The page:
It can be easy to think when we receive this sort of answer from our God that he didn’t hear us. That he is making us wait for an answer. Or maybe even that he has told us no. But we see in God’s Word that there is another way of understanding what is happening. That God has heard us. That God has responded. But rather than doing what we thought he should do or what we told him to do – God has instead responded by increasing our strength within us. That God has given us the strength we need to live through challenging times.
COVID-19 has not gone away. It hasn’t just disappeared. But neither has our God or our church or our Christian community. God’s steadfast love has endured and God’s Word assures us that God’s love will endure forever.
And God has increased our strength. We are stronger than we were before. God has blessed us with exactly what we need to get through these truly difficult days.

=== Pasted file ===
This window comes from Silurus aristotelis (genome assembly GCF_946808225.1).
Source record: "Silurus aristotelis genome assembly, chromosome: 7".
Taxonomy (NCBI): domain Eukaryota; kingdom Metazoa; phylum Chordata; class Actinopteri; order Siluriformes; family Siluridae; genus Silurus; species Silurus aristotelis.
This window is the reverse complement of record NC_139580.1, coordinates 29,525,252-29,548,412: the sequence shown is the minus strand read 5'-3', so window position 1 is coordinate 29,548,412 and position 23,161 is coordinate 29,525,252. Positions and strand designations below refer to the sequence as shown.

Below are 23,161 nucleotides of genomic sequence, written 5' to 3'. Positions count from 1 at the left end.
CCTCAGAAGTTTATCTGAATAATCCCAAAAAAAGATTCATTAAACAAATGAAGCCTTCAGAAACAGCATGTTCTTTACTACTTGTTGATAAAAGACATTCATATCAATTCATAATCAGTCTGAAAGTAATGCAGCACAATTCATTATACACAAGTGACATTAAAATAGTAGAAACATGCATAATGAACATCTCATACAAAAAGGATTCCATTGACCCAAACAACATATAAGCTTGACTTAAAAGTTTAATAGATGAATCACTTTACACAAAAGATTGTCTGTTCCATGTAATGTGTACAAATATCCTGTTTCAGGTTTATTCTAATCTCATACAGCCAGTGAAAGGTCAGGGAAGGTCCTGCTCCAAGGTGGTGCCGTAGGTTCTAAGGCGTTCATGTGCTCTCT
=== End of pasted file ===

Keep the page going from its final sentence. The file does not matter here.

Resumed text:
God has increased our strength within us and he will continue to increase our strength within us.
These are not easy times – but our God is with us and he has given us exactly what we need to get through these times together as his people. Truly this is Good News – Amen.
Yesterday was a day celebration – reflection – and thanksgiving at our house – because seventeen years ago Jason and I got to meet John McFarland (better known to most as Jack) officially for the very first time. We were so excited to meet our son. And I was so very – very ready to have my ribs back. I was really and truly tired of sharing them with Jack’s busy little feet!
Yes – we had been spending a fair amount of time together over the last 9 months. Yes – we knew that Jack was incredibly active and prone to the hiccups (both of which remained true for years). Yes – we knew our Jack slept less than most babies (and oh my how true that proved to be)! But we didn’t feel like we had been formally introduced.